Operating at the cutting-edge of science, Griffith University offers state-of-the art  technology and leading experts in infectious disease, vaccine development and mRNA  technology, presenting strong foundations for successful research collaboration in  mRNA science. 

“Queensland is home to world-class research facilities and a highly-skilled workforce driving the development of new vaccines and healthcare  breakthroughs,” says Queensland Deputy Premier, Hon. Steven Miles MP.

“The fact that Sanofi, one of the world’s largest healthcare  companies, chose Queensland to reshape 21st century medicine is a strong  sign of things to come, and a significant milestone for the Gold Coast and  Griffith University.”

The Translational Science Hub will initially focus on the evaluation of a new generation  of mRNA vaccines. mRNA is expected to herald new vaccines that instruct certain cells  to produce proteins that are recognised by the immune system to mount a defence. 

“This partnership sees Griffith University as a burgeoning biotech hub on the  Gold Coast,” says Vice Chancellor and President Professor Carolyn Evans, Griffith University.

Researchers based on the Gold Coast will use Griffith University infrastructure and  technology to better understand mRNA vaccine technology, which will help to optimise  the platform to produce better vaccines and expand its use in the development of  therapies to treat a variety of diseases.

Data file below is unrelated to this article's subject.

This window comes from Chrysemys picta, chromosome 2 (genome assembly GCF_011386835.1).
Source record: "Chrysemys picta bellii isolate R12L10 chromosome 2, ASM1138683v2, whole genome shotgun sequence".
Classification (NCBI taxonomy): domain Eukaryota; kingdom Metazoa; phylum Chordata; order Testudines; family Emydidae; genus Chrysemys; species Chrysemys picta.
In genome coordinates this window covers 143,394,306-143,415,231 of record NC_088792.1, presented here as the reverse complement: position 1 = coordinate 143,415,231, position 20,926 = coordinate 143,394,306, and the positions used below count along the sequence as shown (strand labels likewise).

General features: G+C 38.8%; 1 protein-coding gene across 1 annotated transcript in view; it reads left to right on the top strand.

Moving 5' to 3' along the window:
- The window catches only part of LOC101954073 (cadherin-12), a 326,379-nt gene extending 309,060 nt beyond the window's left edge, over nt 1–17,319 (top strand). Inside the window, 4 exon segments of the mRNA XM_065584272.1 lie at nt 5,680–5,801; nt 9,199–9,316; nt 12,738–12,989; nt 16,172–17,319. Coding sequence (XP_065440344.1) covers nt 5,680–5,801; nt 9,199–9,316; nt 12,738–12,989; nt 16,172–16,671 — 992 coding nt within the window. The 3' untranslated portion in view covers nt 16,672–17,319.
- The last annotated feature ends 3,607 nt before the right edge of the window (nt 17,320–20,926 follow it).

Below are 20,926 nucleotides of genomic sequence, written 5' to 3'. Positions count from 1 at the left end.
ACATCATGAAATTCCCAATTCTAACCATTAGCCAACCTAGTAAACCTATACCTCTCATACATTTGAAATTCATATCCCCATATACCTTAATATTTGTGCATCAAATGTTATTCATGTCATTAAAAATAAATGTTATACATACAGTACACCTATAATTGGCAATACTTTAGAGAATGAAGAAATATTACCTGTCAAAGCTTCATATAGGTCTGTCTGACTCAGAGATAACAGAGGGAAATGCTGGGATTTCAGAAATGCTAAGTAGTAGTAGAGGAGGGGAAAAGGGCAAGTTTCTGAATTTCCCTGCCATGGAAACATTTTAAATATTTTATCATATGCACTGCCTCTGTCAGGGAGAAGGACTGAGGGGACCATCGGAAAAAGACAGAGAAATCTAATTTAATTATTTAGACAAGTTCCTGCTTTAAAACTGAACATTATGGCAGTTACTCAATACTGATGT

First-of-its-kind vaccines for chlamydia, acne and even some cancers, plus improved  vaccines for influenza and RSV, will be developed on the Gold Coast and across  Queensland.  

Monash team breaks record for human powered bicycle

Image: Monash Human Power’s 2023 vehicle ‘Bilby’ on location in Nevada.Supplied by Monash University

Two engineering students from Monash University have officially broken the Australian single track speed record for a human powered vehicle, achieving speeds of 116 kilometres per hour(kmh) on a flat desert track at the World Human Powered Speed Challenge held in Nevada, United States.

Monash Human Power (MHP) is a student-led engineering team from Monash University. Since 2015 they have been designing, manufacturing and racing fully enclosed human-powered vehicles (HPV) to push the limits of human speed.

HPV use reclining bicycles in an aerodynamically engineered vehicle. This engineering approach takes into account the sustainable and eco-friendly aspects of possible future travel options.